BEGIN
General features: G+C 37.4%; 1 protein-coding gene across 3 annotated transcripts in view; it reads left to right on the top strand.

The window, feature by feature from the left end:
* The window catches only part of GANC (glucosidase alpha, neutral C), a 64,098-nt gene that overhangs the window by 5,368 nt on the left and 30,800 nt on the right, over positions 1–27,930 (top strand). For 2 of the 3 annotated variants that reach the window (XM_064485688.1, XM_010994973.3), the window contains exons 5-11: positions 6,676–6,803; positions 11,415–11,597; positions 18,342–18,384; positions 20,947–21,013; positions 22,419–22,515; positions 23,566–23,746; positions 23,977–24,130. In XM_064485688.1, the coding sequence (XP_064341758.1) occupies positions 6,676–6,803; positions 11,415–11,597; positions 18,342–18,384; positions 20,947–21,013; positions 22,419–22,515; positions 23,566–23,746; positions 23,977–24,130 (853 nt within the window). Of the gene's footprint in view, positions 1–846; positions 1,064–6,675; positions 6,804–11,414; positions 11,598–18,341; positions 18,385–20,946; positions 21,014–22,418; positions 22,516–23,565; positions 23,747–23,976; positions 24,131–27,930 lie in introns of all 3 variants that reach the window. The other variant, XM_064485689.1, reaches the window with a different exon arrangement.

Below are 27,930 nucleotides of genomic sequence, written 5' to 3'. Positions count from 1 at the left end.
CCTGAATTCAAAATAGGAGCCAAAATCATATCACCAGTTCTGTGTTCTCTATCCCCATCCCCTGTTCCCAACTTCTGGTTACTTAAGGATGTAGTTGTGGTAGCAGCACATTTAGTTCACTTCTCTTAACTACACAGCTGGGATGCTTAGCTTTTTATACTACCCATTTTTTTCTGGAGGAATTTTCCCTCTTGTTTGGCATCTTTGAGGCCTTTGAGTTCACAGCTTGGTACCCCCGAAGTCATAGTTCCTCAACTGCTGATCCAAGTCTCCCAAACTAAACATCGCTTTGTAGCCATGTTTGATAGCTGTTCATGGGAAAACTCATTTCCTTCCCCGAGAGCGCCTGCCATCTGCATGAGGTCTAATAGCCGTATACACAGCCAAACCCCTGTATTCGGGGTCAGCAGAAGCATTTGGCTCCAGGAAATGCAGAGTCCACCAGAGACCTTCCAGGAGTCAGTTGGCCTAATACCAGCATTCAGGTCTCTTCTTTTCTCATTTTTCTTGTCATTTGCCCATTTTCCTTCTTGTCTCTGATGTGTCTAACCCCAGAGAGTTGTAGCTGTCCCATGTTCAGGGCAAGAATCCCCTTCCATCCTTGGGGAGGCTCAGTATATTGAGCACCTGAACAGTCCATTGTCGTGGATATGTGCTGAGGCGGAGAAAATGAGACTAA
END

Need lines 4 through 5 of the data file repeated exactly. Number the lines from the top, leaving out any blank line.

Below are 27,930 nucleotides of genomic sequence, written 5' to 3'. Positions count from 1 at the left end.
CCTGAATTCAAAATAGGAGCCAAAATCATATCACCAGTTCTGTGTTCTCTATCCCCATCCCCTGTTCCCAACTTCTGGTTACTTAAGGATGTAGTTGTGGTAGCAGCACATTTAGTTCACTTCTCTTAACTACACAGCTGGGATGCTTAGCTTTTTATACTACCCATTTTTTTCTGGAGGAATTTTCCCTCTTGTTTGGCATCTTTGAGGCCTTTGAGTTCACAGCTTGGTACCCCCGAAGTCATAGTTCCTCAACTGCTGATCCAAGTCTCCCAAACTAAACATCGCTTTGTAGCCATGTTTGATAGCTGTTCATGGGAAAACTCATTTCCTTCCCCGAGAGCGCCTGCCATCTGCATGAGGTCTAATAGCCGTATACACAGCCAAACCCCTGTATTCGGGGTCAGCAGAAGCATTTGGCTCCAGGAAATGCAGAGTCCACCAGAGACCTTCCAGGAGTCAGTTGGCCTAATACCAGCATTCAGGTCTCTTCTTTTCTCATTTTTCTTGTCATTTGCCCATTTTCCTTCTTGTCTCTGATGTGTCTAACCCCAGAGAGTTGTAGCTGTCCCATGTTCAGGGCAAGAATCCCCTTCCATCCTTGGGGAGGCTCAGTATATTGAGCACCTGAACAGTCCATTGTCGTGGATATGTGCTGAGGCGGAGAAAATGAGACTAA